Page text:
By BEN EZZY
Donald Trump continued to make headlines this week after speaking on the phone with the widow of a soldier who was killed in action. Sgt. La David T. Johnson was one of four Americans killed in an ambush in Niger on Oct. 4. As is customary for the commander-in-chief, Trump contacted Sgt. Johnson’s widow and spoke at length with her.
Listening to the call were Sgt. Johnson’s mother, and Democratic Congresswoman Frederica S. Wilson of South Florida. Sgt. Johnson’s mother accused Trump of saying that he “knew what he signed up for,” and only referenced him as “your guy.” Trump denied these claims, insisting that the entire story was “fabricated” in pursuit of her politics.
Due to the emotional nature of the issue, it was a very complex story for the media to handle adequately, and in analyzing the work by news organizations, it is clear that decisions were handled with care. Maintaining impartiality was key, especially since the majority of the story rests solely on accusations. The New York Times, for example, made sure that the sources were the ones making the claims, while the narrative of the reporters was more focused on connecting the dots between them.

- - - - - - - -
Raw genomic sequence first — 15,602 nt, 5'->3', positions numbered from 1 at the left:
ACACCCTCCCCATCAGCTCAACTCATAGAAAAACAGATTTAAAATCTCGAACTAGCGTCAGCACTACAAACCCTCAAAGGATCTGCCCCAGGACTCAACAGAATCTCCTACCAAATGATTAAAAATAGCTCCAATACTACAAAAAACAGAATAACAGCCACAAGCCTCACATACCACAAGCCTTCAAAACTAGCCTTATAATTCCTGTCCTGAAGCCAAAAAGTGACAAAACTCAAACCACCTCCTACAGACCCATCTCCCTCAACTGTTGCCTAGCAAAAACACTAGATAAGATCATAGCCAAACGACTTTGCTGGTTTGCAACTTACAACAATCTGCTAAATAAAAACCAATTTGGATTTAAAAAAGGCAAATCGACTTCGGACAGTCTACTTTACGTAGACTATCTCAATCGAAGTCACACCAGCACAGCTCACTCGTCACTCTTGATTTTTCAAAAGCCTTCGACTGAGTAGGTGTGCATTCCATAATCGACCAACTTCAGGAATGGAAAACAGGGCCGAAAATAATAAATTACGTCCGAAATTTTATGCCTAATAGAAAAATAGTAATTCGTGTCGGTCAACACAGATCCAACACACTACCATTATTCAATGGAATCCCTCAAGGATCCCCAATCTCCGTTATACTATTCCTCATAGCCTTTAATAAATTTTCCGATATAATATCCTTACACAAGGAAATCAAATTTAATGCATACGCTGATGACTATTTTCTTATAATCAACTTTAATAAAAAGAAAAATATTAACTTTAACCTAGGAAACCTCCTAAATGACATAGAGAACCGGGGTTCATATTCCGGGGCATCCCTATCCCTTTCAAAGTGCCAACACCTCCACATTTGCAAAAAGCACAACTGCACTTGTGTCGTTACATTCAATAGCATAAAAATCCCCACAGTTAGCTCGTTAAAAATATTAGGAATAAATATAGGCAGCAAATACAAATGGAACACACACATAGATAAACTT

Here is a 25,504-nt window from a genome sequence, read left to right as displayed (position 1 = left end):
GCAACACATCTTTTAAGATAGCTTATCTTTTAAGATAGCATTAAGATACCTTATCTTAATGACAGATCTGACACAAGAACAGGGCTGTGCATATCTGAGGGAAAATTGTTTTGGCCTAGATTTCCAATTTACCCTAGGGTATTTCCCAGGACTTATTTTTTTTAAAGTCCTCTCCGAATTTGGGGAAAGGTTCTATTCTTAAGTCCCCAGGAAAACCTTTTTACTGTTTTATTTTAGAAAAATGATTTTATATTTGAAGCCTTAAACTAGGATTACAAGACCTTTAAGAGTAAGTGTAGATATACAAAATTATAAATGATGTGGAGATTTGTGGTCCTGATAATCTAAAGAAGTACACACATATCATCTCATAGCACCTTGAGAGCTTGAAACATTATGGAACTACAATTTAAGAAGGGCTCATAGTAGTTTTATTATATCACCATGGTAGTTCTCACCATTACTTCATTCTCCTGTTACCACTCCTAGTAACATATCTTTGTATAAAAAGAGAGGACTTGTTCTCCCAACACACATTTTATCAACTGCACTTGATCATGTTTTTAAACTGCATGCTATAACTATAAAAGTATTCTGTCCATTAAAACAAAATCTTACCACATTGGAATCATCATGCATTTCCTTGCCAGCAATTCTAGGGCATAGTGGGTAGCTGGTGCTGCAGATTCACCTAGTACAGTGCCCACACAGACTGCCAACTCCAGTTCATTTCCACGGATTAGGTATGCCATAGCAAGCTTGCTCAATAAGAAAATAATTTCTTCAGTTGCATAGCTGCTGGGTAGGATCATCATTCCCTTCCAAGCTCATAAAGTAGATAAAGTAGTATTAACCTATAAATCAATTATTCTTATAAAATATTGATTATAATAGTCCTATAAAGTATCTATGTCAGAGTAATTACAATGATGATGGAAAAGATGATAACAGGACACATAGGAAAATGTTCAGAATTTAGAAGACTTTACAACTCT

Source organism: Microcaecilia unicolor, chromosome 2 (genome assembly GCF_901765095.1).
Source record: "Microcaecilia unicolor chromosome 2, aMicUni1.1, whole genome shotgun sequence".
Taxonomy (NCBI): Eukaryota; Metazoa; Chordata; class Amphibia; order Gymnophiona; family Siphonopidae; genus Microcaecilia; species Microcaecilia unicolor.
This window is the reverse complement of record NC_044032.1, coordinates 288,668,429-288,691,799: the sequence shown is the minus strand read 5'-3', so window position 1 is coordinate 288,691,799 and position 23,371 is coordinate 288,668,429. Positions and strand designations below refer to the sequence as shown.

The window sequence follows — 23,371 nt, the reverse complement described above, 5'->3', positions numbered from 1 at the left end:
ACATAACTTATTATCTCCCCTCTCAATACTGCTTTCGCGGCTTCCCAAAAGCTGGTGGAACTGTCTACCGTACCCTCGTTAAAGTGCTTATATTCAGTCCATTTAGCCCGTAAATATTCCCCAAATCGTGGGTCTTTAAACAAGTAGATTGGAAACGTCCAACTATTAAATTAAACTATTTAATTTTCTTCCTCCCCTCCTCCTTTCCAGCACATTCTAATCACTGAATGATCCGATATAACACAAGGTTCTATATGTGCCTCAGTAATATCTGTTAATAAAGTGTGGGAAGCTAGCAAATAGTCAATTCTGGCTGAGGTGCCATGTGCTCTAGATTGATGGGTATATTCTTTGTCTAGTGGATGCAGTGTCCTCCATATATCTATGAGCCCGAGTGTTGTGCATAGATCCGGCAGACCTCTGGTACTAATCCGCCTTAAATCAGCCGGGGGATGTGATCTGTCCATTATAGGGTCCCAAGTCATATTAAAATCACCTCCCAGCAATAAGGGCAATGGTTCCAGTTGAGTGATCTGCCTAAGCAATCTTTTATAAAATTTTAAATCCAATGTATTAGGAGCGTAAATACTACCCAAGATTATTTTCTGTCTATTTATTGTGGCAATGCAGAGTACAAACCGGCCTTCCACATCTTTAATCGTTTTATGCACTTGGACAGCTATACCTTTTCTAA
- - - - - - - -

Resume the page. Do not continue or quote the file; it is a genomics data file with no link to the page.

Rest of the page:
Balanced reporting, especially in the era of fake news and the constant attacks on the media by the Trump administration, is very important. The New York Times ran a piece about the issues other presidents have faced in reaching out to families in this similar situation. This allowed their organization to remain neutral, and to offer a look into the other side, and examine the complex issues involved through multiple perspectives.
On a much more humorous note, The Times chose to refer to the complex aftermath of the accusations as an “imbroglio” in the title of their online story, a word so incredibly articulate and yet completely obscure that I could not help but chuckle.